Stoneware enables me to achieve my goals as a potter
With its strength, particular texture and colour tone, stoneware enables me to achieve my goals as a potter.
Artisanship, with its starting point in pottery, is fundamental in my work with clay. I readily acknowledge the tradition to which the craft belongs, and am preoccupied with simplification, form and function in relation to the characteristics of stoneware.
In order to achieve the desired iridescence in the clay and glaze, the work is reduction fired with gas at 1300°C, allowing the flames to bring out the nuances in each piece. Thus, along with the various decoration techniques and three glazes I use, countless possibilities are created.
Ceramics is a broad and exciting field with a long history and an endless variety of production methods and means of expression. Within my special field as a stoneware potter, I am still confronted by challenges and continue to enjoy my work.
The masking method has come after the time at the art academy in Warsaw.
When the object has been trimmed to its final form, it is bisc-fired once at 1000°C, making it easier to handle, but still porous enough to absorb glaze and colour. Then the pattern is sketched onto the surface. Here, too, Sigrid Hovmand is very careful to make sure that the pattern suits the object’s form.
Next the object is covered with masking tape and latex that can be removed along the way, and finally colour oxides and ochre are applied with a spray gun. After the desired result has been obtained, the object, like the rest of her work, is reduction-fired in the gas kiln at 1300°C - that is to say, fired with an oxygen deficiency. The resulting decoration can either be very simple or highly complex, depending om the amount of masking and tones of colour used.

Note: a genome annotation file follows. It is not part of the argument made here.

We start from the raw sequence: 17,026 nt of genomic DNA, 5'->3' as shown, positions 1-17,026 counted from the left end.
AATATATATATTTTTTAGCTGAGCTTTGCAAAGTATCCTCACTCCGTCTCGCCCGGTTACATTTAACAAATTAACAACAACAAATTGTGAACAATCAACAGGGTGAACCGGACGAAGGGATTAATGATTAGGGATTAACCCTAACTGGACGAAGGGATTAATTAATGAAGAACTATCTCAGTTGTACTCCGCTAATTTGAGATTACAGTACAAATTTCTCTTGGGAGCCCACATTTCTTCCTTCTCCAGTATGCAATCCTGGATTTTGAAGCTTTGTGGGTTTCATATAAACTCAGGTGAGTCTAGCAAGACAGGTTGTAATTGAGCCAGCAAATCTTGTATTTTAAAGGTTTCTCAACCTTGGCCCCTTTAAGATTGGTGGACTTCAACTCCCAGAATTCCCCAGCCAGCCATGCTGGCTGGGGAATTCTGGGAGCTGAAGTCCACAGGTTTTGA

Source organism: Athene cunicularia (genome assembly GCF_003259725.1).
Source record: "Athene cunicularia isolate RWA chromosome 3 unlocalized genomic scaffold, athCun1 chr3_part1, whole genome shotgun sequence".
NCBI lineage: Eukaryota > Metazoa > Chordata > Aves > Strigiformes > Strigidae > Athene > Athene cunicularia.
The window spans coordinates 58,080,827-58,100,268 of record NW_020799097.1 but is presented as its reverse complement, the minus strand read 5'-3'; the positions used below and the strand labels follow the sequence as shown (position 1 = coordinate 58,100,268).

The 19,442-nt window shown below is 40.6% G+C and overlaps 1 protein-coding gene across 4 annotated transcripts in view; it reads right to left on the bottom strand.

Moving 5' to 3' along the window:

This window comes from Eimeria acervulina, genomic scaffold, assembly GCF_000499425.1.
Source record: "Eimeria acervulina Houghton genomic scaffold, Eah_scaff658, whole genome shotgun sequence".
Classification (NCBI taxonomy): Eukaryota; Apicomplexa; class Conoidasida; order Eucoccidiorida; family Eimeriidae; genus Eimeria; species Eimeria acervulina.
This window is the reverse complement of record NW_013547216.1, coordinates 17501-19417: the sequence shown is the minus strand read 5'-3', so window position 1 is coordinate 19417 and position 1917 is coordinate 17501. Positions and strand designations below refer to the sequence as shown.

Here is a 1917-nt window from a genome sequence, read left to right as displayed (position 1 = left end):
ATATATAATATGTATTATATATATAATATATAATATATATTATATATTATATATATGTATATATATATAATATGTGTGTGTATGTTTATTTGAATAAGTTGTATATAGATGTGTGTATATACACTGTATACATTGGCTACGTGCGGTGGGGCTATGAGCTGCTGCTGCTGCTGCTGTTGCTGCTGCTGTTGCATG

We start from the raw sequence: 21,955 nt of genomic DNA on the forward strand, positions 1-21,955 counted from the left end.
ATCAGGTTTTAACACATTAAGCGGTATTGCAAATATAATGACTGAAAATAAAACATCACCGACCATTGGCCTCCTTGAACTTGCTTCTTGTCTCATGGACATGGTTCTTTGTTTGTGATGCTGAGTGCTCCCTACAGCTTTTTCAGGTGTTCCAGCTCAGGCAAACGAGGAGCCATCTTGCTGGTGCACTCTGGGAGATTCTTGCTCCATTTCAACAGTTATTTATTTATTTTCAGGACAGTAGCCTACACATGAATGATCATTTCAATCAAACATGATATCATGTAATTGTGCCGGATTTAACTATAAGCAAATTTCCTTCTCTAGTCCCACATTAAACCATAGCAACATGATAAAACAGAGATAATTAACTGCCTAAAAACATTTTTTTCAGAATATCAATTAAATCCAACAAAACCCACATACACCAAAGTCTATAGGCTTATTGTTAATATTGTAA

Inlayed clay - intarsia
Intarsia means the inlaying of another material or colour to compose the motif. Sigrid Hovmand lays coloured clay into grooves that have been cut into the object’s leather-hard body. The moment at which this is done is very important because the clay must contain the correct amount of moisture in order to avoid shrinkage between the colours during the following firing process.
The result is a precise, taut expression that has roots deep in the history of pottery and reflects a timeless quality rather than some superficial trend.